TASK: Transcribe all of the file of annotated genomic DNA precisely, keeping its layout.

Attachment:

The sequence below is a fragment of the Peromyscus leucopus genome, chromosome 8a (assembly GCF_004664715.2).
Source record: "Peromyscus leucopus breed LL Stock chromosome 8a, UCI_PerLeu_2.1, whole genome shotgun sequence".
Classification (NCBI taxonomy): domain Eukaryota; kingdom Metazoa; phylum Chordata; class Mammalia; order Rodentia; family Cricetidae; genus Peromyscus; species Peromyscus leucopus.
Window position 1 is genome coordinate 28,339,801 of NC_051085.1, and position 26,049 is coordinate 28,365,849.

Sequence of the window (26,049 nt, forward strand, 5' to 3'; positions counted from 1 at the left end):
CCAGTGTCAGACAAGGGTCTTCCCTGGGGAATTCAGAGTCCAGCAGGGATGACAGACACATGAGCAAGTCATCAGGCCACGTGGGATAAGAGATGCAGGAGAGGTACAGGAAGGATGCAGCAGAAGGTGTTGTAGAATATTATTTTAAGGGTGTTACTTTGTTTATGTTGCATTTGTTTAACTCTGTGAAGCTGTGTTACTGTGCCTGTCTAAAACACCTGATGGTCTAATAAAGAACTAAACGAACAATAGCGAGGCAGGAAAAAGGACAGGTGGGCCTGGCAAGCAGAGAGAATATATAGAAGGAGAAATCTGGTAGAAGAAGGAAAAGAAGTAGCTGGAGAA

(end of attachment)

The sequence below is a fragment of the Peromyscus leucopus genome, chromosome 8a (assembly GCF_004664715.2).
Source record: "Peromyscus leucopus breed LL Stock chromosome 8a, UCI_PerLeu_2.1, whole genome shotgun sequence".
Classification (NCBI taxonomy): domain Eukaryota; kingdom Metazoa; phylum Chordata; class Mammalia; order Rodentia; family Cricetidae; genus Peromyscus; species Peromyscus leucopus.
Window position 1 is genome coordinate 28,339,801 of NC_051085.1, and position 26,049 is coordinate 28,365,849.

Sequence of the window (26,049 nt, forward strand, 5' to 3'; positions counted from 1 at the left end):
CCAGTGTCAGACAAGGGTCTTCCCTGGGGAATTCAGAGTCCAGCAGGGATGACAGACACATGAGCAAGTCATCAGGCCACGTGGGATAAGAGATGCAGGAGAGGTACAGGAAGGATGCAGCAGAAGGTGTTGTAGAATATTATTTTAAGGGTGTTACTTTGTTTATGTTGCATTTGTTTAACTCTGTGAAGCTGTGTTACTGTGCCTGTCTAAAACACCTGATGGTCTAATAAAGAACTAAACGAACAATAGCGAGGCAGGAAAAAGGACAGGTGGGCCTGGCAAGCAGAGAGAATATATAGAAGGAGAAATCTGGTAGAAGAAGGAAAAGAAGTAGCTGGAGAA